In addition to the Oliver Twist-y story, Albiston & Sutherland also depict the unusual close relationship between Willie and his sibling. Instead of resenting all the time he must spend with the physically and socially awkward Solomon, Willie is a genuinely protective and indulgent older brother, to an extent not often seen on film.
For a young actor, Kevin Paulo is a surprisingly effective slow burner. As Willie, he dramatically conveys how tightly wound and conflicted the pre-teen is. Likewise, Jacek Koman is both roguishly charming and downright menacing as Bennie. Unfortunately, Willie’s erratic father and passive mother are essentially stock figures.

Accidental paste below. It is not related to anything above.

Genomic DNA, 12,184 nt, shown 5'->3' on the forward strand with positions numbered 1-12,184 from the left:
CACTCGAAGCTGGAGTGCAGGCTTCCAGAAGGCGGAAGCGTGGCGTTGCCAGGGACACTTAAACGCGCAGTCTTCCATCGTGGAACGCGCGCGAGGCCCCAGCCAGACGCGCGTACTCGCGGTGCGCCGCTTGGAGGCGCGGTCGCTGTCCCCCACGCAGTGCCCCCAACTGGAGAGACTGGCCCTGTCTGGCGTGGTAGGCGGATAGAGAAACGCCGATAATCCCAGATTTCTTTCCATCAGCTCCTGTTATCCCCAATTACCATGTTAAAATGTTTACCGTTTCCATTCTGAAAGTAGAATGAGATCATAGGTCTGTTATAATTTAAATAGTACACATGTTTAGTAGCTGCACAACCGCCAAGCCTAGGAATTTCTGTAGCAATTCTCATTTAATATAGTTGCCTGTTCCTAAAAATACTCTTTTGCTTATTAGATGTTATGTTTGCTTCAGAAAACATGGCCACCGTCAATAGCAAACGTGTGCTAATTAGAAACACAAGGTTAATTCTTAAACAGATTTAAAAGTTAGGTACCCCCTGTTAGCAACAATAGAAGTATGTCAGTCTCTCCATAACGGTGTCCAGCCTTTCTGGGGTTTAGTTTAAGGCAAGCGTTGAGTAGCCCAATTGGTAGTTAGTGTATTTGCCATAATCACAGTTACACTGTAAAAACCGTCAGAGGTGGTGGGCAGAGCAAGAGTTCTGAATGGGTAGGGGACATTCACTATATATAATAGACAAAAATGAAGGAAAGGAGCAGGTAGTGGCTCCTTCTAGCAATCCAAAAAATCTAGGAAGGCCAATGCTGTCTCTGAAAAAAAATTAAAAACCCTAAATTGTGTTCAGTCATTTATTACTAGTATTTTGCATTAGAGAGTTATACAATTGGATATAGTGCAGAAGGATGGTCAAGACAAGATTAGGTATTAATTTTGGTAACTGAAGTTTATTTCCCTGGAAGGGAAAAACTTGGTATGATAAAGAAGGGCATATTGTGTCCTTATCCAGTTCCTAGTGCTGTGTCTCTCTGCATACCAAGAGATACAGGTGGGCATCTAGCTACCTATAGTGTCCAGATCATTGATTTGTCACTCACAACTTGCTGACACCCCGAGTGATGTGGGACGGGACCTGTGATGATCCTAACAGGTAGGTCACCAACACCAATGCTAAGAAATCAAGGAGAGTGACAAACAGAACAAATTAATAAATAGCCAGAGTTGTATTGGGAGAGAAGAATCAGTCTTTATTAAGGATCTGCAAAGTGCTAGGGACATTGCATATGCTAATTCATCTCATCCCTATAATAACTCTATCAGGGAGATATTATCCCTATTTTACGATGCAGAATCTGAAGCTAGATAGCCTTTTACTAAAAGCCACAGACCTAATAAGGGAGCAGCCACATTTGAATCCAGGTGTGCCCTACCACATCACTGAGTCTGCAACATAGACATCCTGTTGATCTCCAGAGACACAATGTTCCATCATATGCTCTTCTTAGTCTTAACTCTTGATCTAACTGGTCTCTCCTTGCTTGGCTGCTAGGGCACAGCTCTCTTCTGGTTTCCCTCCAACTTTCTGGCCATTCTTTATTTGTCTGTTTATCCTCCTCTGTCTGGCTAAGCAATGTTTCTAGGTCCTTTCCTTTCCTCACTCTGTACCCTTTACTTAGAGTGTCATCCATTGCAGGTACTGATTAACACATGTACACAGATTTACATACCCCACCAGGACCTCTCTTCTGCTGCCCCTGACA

Basically, Shopping is three parts coming-of-age story and one part crime drama. Albiston & Sutherland handle the material with great sensitivity, but a bit more humor in the mix would have helped counter-balance the heavy, naturalistic atmosphere. Recommended for those who appreciate sibling stories with a thin layer of social commentary, Shopping screens again in Park City today (1/19), Thursday (1/24), and Friday (1/25), as well as in Salt Lake on Sunday (1/20) as part of this year’s Sundance.
LFM GRADE: B-
Posted on January 19th, 2012 at 5:08pm.